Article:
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The company, which launched its online shopping service in 1999, said the new offering means that it is, for the first time, able to compete with its larger rivals on a level playing field.
"It is a great opportunity for us to use e-commerce to compete head-to-head with Tesco and Sainsbury's," said the retailer's head of home shopping, Jon Grey. "Although the online service has been going well, we have not been able to offer a full supermarket until now."
The expansion into fresh food, initially on a trial basis to a catchment area of 1.3 million households in west London, has come as a result of Iceland's ongoing integration with food wholesaler Booker, said Grey.
The Booker outlet in Sunbury is used as a "personal shopping centre", he said, storing picked-to-order goods from Iceland and a number of selected third-party suppliers, such as local family bakeries and Billingsgate fish market.
"Using existing Booker facilities means launching and building up the service is easier," Grey said. "The integration between the companies is ongoing, making the best use of synergies, of which the home shopping service is a good example."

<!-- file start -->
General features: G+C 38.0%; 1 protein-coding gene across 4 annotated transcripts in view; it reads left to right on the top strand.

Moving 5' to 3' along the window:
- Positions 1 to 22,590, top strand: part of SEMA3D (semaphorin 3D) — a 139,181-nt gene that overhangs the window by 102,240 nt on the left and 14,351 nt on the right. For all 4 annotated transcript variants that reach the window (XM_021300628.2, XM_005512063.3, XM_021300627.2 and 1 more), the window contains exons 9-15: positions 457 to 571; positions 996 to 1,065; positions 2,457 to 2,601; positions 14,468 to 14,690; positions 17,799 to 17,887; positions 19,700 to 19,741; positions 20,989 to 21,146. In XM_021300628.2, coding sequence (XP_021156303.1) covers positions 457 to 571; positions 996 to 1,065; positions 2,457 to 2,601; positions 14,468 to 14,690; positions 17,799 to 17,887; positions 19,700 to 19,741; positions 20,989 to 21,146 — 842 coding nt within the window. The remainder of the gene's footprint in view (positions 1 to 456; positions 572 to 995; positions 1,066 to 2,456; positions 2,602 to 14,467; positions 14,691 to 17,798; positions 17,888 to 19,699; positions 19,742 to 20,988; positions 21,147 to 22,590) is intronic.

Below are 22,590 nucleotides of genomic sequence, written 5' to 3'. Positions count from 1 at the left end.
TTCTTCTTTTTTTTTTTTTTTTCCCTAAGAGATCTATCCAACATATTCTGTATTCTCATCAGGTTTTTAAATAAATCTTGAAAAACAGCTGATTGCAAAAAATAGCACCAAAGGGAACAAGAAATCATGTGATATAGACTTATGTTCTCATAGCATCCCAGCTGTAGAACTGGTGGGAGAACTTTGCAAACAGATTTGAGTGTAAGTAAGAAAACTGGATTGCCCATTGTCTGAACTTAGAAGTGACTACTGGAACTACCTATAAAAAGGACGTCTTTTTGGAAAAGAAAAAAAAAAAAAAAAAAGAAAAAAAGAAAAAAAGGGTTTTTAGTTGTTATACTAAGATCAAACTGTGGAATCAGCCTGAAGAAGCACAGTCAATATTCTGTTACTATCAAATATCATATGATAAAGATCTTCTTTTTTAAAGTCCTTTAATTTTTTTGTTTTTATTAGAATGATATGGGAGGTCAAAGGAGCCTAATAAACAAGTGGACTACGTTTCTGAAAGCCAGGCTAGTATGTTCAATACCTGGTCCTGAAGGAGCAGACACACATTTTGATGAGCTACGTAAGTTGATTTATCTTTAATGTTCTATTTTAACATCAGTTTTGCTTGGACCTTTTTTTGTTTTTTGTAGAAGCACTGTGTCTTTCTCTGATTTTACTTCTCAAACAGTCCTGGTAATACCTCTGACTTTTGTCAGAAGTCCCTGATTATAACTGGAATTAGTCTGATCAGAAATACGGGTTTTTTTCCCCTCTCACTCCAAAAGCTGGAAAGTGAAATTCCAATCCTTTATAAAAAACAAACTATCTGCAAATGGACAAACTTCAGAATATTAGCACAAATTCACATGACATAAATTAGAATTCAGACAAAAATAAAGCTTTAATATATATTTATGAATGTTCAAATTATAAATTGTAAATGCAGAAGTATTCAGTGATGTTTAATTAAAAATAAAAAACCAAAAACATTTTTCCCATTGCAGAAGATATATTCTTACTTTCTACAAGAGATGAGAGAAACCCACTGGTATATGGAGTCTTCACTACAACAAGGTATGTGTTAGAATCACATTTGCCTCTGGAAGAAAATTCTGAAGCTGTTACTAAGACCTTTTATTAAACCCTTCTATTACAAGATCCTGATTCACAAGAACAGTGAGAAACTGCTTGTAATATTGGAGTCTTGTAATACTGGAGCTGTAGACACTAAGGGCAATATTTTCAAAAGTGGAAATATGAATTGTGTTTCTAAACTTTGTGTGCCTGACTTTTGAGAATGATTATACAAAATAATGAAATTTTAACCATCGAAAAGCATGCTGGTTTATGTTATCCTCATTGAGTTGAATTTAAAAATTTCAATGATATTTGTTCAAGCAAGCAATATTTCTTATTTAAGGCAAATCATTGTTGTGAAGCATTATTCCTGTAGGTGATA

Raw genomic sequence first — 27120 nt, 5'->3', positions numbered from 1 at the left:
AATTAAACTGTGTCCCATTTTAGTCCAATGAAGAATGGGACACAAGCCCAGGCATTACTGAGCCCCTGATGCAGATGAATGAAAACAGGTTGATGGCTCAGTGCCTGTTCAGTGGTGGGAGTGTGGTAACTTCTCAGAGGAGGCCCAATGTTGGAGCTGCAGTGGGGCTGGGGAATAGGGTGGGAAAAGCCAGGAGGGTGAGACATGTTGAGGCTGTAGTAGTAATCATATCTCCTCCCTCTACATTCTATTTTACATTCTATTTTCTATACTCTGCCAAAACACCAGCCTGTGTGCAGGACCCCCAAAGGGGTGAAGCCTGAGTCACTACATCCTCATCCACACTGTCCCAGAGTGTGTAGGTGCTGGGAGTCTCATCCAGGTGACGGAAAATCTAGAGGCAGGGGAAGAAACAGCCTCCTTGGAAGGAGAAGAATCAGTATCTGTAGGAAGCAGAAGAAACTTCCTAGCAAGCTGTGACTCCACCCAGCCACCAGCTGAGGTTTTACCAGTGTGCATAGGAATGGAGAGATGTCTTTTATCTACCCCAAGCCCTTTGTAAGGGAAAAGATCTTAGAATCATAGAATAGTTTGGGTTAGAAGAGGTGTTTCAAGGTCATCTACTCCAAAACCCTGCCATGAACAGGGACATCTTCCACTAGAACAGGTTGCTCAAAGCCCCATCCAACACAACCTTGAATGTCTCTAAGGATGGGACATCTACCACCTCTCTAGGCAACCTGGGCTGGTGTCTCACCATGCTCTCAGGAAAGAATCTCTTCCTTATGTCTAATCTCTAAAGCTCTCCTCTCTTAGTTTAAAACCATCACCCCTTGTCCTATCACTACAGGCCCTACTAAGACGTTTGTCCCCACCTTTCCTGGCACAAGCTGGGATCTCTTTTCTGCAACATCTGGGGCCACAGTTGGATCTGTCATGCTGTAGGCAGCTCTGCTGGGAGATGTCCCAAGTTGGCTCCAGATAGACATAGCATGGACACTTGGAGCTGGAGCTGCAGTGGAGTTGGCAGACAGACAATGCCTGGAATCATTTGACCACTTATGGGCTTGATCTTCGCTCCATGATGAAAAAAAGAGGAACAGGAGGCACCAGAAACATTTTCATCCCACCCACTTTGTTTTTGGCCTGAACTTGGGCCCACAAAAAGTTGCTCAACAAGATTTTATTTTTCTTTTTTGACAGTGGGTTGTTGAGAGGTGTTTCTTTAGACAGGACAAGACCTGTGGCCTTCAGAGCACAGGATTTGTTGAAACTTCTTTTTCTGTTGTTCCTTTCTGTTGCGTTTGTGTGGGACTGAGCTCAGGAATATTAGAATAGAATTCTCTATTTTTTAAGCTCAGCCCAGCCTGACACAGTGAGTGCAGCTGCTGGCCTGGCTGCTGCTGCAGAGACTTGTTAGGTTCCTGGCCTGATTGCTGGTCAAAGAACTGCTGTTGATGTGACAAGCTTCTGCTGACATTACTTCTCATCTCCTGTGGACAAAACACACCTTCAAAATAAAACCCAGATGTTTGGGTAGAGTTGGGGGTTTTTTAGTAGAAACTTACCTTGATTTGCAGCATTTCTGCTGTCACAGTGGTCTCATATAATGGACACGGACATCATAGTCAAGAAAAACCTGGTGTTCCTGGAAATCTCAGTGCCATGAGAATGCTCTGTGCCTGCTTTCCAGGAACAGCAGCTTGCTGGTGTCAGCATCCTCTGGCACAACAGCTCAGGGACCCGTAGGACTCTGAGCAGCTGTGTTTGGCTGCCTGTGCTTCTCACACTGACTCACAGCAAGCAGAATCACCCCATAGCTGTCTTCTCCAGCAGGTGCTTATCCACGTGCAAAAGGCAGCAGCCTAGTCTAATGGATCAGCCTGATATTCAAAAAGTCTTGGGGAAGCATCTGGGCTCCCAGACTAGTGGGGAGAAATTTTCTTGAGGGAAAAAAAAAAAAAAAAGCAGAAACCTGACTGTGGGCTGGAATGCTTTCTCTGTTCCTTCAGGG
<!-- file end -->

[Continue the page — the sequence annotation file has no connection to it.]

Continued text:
Tony Hart, managing analyst at research firm Datamonitor, said picking goods from both stores and Booker centres should offer flexibility. "In theory, mixing business models to fit the way Iceland wants to operate should work," while technology integration with Booker should help as well, he said.
Grey is confident that Iceland.co.uk can compete with the likes of Sainsbury's To You and Tesco.com, because the operation takes a different approach to the traditional supply chain.
"If a customer places a fresh food order before 3pm, it is picked to order during the night from wholesale markets, utilising our integrated warehouse management system, and delivered the next day," he said. "This radically changes the traditional supermarket supply chain, based on bulk orders."
Hart said there was no chance that Iceland will break the hold that Tesco and Sainsbury's have on the online grocery market. But Grey said, "We can see the route to profitability and we believe we will get there in the short- rather than long-term."